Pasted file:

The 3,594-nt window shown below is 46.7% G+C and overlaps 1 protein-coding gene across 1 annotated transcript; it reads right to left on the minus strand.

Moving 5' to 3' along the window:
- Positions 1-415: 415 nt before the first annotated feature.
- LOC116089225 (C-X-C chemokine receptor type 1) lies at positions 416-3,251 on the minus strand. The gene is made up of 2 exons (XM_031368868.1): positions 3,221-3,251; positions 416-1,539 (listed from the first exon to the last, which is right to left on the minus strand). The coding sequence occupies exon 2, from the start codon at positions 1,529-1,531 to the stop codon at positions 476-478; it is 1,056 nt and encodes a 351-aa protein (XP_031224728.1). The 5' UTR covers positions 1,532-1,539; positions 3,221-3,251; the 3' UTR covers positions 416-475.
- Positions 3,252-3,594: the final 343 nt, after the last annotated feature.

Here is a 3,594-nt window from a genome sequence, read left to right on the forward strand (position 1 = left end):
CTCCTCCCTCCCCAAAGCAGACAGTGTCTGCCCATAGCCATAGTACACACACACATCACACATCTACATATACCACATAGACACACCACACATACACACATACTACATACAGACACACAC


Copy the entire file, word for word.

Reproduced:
The 3,594-nt window shown below is 46.7% G+C and overlaps 1 protein-coding gene across 1 annotated transcript; it reads right to left on the minus strand.

Moving 5' to 3' along the window:
- Positions 1-415: 415 nt before the first annotated feature.
- LOC116089225 (C-X-C chemokine receptor type 1) lies at positions 416-3,251 on the minus strand. The gene is made up of 2 exons (XM_031368868.1): positions 3,221-3,251; positions 416-1,539 (listed from the first exon to the last, which is right to left on the minus strand). The coding sequence occupies exon 2, from the start codon at positions 1,529-1,531 to the stop codon at positions 476-478; it is 1,056 nt and encodes a 351-aa protein (XP_031224728.1). The 5' UTR covers positions 1,532-1,539; positions 3,221-3,251; the 3' UTR covers positions 416-475.
- Positions 3,252-3,594: the final 343 nt, after the last annotated feature.

Here is a 3,594-nt window from a genome sequence, read left to right on the forward strand (position 1 = left end):
CTCCTCCCTCCCCAAAGCAGACAGTGTCTGCCCATAGCCATAGTACACACACACATCACACATCTACATATACCACATAGACACACCACACATACACACATACTACATACAGACACACAC